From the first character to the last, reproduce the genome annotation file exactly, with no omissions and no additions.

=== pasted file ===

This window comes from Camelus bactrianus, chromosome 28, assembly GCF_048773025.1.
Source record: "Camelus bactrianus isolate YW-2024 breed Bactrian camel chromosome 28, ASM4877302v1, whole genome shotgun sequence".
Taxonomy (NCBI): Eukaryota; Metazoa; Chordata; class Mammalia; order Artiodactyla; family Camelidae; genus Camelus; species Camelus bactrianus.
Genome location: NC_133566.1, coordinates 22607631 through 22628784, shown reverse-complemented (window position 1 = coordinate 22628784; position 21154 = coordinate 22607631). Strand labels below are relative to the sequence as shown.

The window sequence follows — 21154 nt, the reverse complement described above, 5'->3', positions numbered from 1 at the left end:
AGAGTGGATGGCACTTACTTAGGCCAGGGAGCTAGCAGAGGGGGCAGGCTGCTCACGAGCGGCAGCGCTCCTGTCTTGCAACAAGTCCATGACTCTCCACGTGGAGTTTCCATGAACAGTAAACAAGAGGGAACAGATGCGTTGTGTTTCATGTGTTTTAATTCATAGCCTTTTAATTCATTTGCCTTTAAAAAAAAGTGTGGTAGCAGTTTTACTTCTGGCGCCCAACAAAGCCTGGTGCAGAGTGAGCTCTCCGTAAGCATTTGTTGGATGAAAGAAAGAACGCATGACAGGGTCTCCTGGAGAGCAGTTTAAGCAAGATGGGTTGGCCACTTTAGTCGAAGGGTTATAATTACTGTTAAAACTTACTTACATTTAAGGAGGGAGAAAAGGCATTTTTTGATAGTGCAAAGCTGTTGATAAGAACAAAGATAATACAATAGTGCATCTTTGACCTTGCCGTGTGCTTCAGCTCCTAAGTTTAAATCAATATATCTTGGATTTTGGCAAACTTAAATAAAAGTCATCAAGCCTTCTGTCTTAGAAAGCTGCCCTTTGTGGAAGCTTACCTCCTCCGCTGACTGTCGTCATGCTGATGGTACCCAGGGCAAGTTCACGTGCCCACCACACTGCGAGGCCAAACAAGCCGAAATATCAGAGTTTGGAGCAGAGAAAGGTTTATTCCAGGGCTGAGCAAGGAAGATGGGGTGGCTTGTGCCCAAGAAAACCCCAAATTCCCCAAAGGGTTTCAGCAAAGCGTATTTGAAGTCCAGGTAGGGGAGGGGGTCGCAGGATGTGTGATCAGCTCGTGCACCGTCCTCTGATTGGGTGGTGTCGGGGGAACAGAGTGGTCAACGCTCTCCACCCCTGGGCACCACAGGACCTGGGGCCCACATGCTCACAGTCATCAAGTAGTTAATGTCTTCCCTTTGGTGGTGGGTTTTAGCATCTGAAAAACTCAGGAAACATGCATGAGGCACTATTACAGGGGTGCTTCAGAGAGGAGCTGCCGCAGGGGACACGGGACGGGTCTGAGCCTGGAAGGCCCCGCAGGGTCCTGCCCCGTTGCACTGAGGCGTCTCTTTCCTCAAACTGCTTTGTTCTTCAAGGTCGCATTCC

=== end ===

This window comes from Camelus bactrianus, chromosome 28, assembly GCF_048773025.1.
Source record: "Camelus bactrianus isolate YW-2024 breed Bactrian camel chromosome 28, ASM4877302v1, whole genome shotgun sequence".
Taxonomy (NCBI): Eukaryota; Metazoa; Chordata; class Mammalia; order Artiodactyla; family Camelidae; genus Camelus; species Camelus bactrianus.
Genome location: NC_133566.1, coordinates 22607631 through 22628784, shown reverse-complemented (window position 1 = coordinate 22628784; position 21154 = coordinate 22607631). Strand labels below are relative to the sequence as shown.

The window sequence follows — 21154 nt, the reverse complement described above, 5'->3', positions numbered from 1 at the left end:
AGAGTGGATGGCACTTACTTAGGCCAGGGAGCTAGCAGAGGGGGCAGGCTGCTCACGAGCGGCAGCGCTCCTGTCTTGCAACAAGTCCATGACTCTCCACGTGGAGTTTCCATGAACAGTAAACAAGAGGGAACAGATGCGTTGTGTTTCATGTGTTTTAATTCATAGCCTTTTAATTCATTTGCCTTTAAAAAAAAGTGTGGTAGCAGTTTTACTTCTGGCGCCCAACAAAGCCTGGTGCAGAGTGAGCTCTCCGTAAGCATTTGTTGGATGAAAGAAAGAACGCATGACAGGGTCTCCTGGAGAGCAGTTTAAGCAAGATGGGTTGGCCACTTTAGTCGAAGGGTTATAATTACTGTTAAAACTTACTTACATTTAAGGAGGGAGAAAAGGCATTTTTTGATAGTGCAAAGCTGTTGATAAGAACAAAGATAATACAATAGTGCATCTTTGACCTTGCCGTGTGCTTCAGCTCCTAAGTTTAAATCAATATATCTTGGATTTTGGCAAACTTAAATAAAAGTCATCAAGCCTTCTGTCTTAGAAAGCTGCCCTTTGTGGAAGCTTACCTCCTCCGCTGACTGTCGTCATGCTGATGGTACCCAGGGCAAGTTCACGTGCCCACCACACTGCGAGGCCAAACAAGCCGAAATATCAGAGTTTGGAGCAGAGAAAGGTTTATTCCAGGGCTGAGCAAGGAAGATGGGGTGGCTTGTGCCCAAGAAAACCCCAAATTCCCCAAAGGGTTTCAGCAAAGCGTATTTGAAGTCCAGGTAGGGGAGGGGGTCGCAGGATGTGTGATCAGCTCGTGCACCGTCCTCTGATTGGGTGGTGTCGGGGGAACAGAGTGGTCAACGCTCTCCACCCCTGGGCACCACAGGACCTGGGGCCCACATGCTCACAGTCATCAAGTAGTTAATGTCTTCCCTTTGGTGGTGGGTTTTAGCATCTGAAAAACTCAGGAAACATGCATGAGGCACTATTACAGGGGTGCTTCAGAGAGGAGCTGCCGCAGGGGACACGGGACGGGTCTGAGCCTGGAAGGCCCCGCAGGGTCCTGCCCCGTTGCACTGAGGCGTCTCTTTCCTCAAACTGCTTTGTTCTTCAAGGTCGCATTCC